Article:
Erechtheus (pronounced /ɨˈrɛkθiəs/; Ἐρεχθεύς) in Greek mythology was the name of an archaic king of Athens, the re-founder of the polis and a double at Athens for Poseidon, as "Poseidon Erechtheus". A mythic Erechtheus and an Erechtheus given a human genealogy and set in a historicizing context— if they ever were really distinguished by Athenians— were harmonized as one in Euripides' lost tragedy Erechtheus, (423/22 BCE) . The name Erichthonius is carried by a son of Erechtheus, but Plutarch conflated the two names in the myth of the begetting of Erechtheus.
Athenians thought of themselves as Erechtheidai, the "sons of Erechtheus". In Homer's Iliad (2. 547-48) he is the son of "grain-giving Earth", reared by Athena. The earth-born son was sired by Hephaestus, whose semen Athena wiped from her thigh with a fillet of wool cast to earth, by which Gaia was made pregnant.
In the contest for patronship of Athens between Poseidon and Athena, the salt spring on the Acropolis where Poseidon's trident struck was known as the sea of Erechtheus.
Erechtheus and the Erechtheum/Erechtheion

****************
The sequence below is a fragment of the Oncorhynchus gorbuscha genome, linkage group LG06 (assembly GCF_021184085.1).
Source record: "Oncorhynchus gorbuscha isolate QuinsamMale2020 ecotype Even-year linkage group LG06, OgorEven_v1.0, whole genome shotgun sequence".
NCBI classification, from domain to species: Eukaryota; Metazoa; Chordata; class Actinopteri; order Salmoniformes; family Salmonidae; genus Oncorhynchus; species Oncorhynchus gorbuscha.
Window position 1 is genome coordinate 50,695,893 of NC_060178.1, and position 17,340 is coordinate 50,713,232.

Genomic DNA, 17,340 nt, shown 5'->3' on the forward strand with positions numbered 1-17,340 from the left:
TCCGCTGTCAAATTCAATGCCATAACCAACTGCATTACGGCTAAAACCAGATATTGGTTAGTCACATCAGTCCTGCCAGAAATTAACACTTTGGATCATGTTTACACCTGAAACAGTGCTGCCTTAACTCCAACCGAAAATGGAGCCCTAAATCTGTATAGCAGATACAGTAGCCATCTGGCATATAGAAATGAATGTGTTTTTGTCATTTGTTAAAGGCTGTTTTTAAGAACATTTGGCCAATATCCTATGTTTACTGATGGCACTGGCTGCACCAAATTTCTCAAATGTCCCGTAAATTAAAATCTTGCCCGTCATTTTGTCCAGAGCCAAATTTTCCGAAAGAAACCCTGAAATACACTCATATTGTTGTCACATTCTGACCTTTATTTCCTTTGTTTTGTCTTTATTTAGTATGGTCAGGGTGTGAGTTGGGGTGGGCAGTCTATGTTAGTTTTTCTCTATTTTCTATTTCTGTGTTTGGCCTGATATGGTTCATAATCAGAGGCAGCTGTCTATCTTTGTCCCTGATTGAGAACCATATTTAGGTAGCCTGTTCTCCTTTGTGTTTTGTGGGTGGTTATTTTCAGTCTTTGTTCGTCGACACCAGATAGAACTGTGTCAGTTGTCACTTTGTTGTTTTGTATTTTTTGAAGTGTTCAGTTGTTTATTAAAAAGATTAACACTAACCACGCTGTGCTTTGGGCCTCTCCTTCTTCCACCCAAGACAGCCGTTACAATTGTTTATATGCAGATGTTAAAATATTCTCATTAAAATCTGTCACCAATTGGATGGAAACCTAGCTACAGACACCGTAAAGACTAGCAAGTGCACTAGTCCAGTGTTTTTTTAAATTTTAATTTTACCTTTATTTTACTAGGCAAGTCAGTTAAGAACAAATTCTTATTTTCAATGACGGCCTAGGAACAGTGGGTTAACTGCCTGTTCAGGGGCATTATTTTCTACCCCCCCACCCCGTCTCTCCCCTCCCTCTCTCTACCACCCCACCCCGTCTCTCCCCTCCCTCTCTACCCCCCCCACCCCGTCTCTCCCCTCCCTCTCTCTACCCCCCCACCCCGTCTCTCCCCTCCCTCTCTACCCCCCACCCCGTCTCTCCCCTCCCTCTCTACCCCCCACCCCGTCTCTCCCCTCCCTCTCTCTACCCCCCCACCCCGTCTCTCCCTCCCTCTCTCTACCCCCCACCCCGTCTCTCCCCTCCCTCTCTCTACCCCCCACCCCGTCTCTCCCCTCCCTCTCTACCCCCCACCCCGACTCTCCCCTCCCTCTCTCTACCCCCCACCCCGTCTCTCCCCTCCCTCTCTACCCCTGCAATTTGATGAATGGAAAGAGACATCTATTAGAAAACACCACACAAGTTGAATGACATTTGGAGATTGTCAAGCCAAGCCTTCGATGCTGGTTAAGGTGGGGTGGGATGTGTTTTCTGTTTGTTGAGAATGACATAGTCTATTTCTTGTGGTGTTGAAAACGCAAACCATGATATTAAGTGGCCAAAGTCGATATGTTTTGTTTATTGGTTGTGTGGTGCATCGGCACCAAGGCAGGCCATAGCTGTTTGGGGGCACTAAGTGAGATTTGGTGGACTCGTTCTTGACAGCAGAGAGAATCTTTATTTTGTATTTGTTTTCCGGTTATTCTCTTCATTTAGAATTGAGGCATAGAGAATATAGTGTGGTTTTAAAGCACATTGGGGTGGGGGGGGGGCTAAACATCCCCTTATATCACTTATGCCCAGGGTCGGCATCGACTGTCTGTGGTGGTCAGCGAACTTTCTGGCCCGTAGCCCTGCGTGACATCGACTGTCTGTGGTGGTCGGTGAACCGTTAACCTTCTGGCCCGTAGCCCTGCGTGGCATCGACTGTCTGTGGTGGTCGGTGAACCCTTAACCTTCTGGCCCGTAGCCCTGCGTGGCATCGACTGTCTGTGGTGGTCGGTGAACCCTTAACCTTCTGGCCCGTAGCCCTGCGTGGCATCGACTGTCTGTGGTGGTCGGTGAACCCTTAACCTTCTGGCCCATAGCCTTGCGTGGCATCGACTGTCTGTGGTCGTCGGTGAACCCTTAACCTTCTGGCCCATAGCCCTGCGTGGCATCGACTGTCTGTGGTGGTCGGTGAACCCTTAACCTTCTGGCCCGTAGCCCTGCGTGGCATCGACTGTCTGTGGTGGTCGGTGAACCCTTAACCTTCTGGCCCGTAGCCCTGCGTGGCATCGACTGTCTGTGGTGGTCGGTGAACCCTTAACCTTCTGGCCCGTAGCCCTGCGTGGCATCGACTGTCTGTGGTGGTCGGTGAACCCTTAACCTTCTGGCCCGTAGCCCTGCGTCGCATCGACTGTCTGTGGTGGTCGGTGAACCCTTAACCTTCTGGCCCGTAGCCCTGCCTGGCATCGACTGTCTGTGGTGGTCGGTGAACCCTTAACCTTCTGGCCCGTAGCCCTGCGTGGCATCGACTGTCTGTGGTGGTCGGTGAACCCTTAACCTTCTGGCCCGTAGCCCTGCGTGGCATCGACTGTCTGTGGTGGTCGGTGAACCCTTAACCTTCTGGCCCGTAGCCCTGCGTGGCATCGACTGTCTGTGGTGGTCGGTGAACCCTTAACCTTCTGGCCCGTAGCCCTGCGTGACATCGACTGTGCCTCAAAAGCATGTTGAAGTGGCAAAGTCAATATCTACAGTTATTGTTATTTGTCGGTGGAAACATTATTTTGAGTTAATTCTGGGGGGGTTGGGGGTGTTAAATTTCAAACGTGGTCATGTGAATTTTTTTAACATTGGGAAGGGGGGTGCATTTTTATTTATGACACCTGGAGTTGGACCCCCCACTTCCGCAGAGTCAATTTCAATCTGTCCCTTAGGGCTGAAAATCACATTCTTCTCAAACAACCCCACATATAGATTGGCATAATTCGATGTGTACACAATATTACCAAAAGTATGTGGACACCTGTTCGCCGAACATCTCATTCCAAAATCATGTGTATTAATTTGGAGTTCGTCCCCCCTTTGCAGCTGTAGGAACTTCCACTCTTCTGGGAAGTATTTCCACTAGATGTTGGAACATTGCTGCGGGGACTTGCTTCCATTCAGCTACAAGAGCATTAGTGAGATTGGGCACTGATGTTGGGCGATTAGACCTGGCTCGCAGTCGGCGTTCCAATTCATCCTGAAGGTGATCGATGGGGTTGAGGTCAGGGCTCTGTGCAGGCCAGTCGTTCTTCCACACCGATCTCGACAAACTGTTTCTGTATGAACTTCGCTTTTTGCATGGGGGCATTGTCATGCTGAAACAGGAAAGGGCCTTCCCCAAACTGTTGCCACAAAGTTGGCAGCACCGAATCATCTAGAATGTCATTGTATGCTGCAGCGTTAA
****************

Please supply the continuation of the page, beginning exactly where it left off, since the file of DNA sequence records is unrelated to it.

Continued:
The central gods of the Athenian acropolis were Poseidon Erechtheus and Athena Polias, "Athena patron-guardian of the city". The Odyssey (VII.81) already records that Athena returned to Athens and "entered the strong-built house of Erechtheus". The archaic joint temple built upon the spot that was identified as the Kekropion, the hero-grave of the mythic founder-king Cecrops and the serpent that embodied his spirit was destroyed by the Persian forces in 480 BC, during the Greco-Persian wars, and was replaced between 421 and 407 BCE by the famous present Erechtheum. Continuity of the site made sacred by the presence of Cecrops is inherent in the reference in Nonnus' Dionysiaca to "Erechtheion lamp as "the lamp of Cecrops". Priests of the Erechtheum and the priestess of Athena jointly took part in the procession to Skira that inaugurated the Skira festival near the end of the Athenian year. Their object was the temenos at Skiron of the hero-seer Skiros, who had aided Eumolpus in the war between Athens and Eleusis in which Erechtheus II, the hero-king, was both triumphant and died.
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